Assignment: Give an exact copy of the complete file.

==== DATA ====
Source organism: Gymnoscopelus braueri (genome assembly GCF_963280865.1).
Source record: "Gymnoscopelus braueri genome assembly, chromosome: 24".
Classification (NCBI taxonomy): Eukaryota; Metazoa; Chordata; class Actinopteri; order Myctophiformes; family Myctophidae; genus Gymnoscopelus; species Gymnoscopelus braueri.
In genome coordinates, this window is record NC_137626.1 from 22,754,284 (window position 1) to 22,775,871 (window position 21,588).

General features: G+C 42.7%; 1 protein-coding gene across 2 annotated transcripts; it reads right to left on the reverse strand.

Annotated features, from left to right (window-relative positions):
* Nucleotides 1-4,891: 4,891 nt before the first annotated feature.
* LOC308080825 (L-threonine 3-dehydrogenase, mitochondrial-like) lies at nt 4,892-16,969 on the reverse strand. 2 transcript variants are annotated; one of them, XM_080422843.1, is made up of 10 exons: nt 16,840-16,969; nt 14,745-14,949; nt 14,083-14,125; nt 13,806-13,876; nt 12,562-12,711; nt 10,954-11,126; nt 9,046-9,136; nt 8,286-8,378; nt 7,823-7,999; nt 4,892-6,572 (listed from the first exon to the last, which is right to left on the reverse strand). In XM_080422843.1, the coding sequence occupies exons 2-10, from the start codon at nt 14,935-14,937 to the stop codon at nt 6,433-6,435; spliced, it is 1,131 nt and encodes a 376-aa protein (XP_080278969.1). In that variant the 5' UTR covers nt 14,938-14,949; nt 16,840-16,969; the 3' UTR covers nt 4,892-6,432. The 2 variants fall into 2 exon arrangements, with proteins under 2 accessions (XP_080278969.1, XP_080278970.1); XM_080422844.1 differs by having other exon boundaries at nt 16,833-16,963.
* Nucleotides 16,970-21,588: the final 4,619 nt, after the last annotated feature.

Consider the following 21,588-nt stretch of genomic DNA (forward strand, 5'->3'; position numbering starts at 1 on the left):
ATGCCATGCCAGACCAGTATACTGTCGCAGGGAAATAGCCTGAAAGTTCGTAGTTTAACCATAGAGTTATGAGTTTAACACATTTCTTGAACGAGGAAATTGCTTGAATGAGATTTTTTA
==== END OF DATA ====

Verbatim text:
Source organism: Gymnoscopelus braueri (genome assembly GCF_963280865.1).
Source record: "Gymnoscopelus braueri genome assembly, chromosome: 24".
Classification (NCBI taxonomy): Eukaryota; Metazoa; Chordata; class Actinopteri; order Myctophiformes; family Myctophidae; genus Gymnoscopelus; species Gymnoscopelus braueri.
In genome coordinates, this window is record NC_137626.1 from 22,754,284 (window position 1) to 22,775,871 (window position 21,588).

General features: G+C 42.7%; 1 protein-coding gene across 2 annotated transcripts; it reads right to left on the reverse strand.

Annotated features, from left to right (window-relative positions):
* Nucleotides 1-4,891: 4,891 nt before the first annotated feature.
* LOC308080825 (L-threonine 3-dehydrogenase, mitochondrial-like) lies at nt 4,892-16,969 on the reverse strand. 2 transcript variants are annotated; one of them, XM_080422843.1, is made up of 10 exons: nt 16,840-16,969; nt 14,745-14,949; nt 14,083-14,125; nt 13,806-13,876; nt 12,562-12,711; nt 10,954-11,126; nt 9,046-9,136; nt 8,286-8,378; nt 7,823-7,999; nt 4,892-6,572 (listed from the first exon to the last, which is right to left on the reverse strand). In XM_080422843.1, the coding sequence occupies exons 2-10, from the start codon at nt 14,935-14,937 to the stop codon at nt 6,433-6,435; spliced, it is 1,131 nt and encodes a 376-aa protein (XP_080278969.1). In that variant the 5' UTR covers nt 14,938-14,949; nt 16,840-16,969; the 3' UTR covers nt 4,892-6,432. The 2 variants fall into 2 exon arrangements, with proteins under 2 accessions (XP_080278969.1, XP_080278970.1); XM_080422844.1 differs by having other exon boundaries at nt 16,833-16,963.
* Nucleotides 16,970-21,588: the final 4,619 nt, after the last annotated feature.

Consider the following 21,588-nt stretch of genomic DNA (forward strand, 5'->3'; position numbering starts at 1 on the left):
ATGCCATGCCAGACCAGTATACTGTCGCAGGGAAATAGCCTGAAAGTTCGTAGTTTAACCATAGAGTTATGAGTTTAACACATTTCTTGAACGAGGAAATTGCTTGAATGAGATTTTTTA